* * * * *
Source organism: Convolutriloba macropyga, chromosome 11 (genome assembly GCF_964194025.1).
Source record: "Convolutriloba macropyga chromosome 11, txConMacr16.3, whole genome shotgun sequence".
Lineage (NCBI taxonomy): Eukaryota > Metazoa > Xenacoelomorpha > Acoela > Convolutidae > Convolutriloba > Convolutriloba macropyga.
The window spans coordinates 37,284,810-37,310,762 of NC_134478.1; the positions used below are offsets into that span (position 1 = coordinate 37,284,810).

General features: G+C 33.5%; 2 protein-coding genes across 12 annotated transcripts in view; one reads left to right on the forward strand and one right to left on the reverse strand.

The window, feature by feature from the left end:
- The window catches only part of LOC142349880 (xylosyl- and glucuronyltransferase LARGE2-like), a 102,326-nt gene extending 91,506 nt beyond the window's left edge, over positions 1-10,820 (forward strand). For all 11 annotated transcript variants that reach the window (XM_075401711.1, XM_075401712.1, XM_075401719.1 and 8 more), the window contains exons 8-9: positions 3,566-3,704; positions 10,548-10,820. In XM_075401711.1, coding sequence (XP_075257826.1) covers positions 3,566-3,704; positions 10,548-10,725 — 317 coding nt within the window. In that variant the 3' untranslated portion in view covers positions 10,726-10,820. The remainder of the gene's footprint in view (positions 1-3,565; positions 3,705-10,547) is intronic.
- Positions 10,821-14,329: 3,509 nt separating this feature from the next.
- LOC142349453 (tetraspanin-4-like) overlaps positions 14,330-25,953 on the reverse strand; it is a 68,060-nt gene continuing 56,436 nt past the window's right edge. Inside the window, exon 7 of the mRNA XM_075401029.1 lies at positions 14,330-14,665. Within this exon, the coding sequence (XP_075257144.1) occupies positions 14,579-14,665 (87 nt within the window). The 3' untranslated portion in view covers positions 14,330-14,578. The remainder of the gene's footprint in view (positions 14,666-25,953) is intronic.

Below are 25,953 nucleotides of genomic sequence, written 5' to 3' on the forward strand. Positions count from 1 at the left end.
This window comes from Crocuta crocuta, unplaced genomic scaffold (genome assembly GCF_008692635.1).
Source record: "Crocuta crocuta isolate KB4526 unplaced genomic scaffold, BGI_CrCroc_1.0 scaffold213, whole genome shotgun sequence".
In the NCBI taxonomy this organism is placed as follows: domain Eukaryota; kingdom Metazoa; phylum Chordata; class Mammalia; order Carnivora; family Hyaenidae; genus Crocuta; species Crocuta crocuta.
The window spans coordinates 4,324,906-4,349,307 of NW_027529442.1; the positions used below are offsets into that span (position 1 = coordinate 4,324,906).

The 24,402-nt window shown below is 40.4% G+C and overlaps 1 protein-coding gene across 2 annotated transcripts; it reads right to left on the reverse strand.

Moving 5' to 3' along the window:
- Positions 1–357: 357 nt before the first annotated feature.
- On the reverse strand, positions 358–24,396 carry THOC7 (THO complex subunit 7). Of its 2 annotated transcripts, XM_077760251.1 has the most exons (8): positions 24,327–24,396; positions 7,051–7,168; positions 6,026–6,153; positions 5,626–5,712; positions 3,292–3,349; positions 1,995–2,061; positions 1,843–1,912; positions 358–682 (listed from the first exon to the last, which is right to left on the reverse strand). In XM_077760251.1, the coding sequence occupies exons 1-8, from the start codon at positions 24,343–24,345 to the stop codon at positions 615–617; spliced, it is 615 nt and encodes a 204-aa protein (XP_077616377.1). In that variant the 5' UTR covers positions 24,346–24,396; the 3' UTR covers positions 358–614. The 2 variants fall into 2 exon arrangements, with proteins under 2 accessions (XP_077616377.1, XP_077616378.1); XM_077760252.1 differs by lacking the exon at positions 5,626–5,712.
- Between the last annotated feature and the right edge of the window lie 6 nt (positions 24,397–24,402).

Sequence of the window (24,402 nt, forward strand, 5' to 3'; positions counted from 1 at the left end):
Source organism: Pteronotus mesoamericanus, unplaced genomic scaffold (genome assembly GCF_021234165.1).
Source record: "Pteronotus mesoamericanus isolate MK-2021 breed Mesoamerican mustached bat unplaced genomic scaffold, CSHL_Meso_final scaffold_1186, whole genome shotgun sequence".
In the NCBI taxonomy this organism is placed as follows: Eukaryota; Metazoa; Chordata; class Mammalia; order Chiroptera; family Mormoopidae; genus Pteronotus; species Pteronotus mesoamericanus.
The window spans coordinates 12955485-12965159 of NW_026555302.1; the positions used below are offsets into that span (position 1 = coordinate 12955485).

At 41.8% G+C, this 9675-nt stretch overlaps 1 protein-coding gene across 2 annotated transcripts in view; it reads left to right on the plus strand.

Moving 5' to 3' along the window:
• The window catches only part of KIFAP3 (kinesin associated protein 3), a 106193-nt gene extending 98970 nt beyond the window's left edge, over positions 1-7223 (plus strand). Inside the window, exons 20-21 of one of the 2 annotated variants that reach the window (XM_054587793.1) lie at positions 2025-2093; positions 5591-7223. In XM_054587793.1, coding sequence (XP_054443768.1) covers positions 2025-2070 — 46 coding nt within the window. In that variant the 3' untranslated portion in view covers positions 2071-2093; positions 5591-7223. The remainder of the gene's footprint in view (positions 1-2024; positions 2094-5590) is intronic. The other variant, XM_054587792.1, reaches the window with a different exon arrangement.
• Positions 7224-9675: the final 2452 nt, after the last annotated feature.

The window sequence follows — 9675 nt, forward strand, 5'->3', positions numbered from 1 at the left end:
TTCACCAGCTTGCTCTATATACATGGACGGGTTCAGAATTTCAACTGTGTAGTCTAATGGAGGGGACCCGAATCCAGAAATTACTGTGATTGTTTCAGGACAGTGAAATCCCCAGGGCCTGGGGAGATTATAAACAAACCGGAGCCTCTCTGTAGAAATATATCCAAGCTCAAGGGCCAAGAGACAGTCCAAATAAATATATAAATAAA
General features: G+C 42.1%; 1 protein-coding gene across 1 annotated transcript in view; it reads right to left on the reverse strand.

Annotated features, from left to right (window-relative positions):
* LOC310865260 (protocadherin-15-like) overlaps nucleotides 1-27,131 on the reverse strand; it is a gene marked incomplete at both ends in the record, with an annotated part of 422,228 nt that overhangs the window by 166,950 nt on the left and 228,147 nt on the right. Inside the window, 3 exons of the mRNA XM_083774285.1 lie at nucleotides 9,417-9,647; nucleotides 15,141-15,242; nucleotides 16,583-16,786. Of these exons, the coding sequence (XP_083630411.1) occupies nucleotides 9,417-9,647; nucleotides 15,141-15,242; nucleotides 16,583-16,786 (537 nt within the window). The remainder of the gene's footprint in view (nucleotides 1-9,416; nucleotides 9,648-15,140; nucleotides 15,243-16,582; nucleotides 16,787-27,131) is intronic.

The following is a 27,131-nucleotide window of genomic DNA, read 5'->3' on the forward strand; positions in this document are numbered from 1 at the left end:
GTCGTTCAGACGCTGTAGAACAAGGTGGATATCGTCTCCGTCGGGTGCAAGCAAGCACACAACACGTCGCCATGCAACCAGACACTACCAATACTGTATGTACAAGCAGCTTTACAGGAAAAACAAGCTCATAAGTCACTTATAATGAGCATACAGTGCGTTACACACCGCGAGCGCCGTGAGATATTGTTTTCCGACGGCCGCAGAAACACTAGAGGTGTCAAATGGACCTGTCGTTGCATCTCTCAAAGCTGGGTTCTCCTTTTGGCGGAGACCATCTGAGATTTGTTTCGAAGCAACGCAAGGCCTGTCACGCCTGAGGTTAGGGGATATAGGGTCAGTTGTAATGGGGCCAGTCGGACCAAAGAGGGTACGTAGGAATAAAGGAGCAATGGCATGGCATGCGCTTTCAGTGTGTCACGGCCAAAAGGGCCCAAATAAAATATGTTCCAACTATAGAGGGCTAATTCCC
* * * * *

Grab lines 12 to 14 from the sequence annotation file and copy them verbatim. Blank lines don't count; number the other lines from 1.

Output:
Source record: "Crocuta crocuta isolate KB4526 unplaced genomic scaffold, BGI_CrCroc_1.0 scaffold213, whole genome shotgun sequence".
In the NCBI taxonomy this organism is placed as follows: domain Eukaryota; kingdom Metazoa; phylum Chordata; class Mammalia; order Carnivora; family Hyaenidae; genus Crocuta; species Crocuta crocuta.
The window spans coordinates 4,324,906-4,349,307 of NW_027529442.1; the positions used below are offsets into that span (position 1 = coordinate 4,324,906).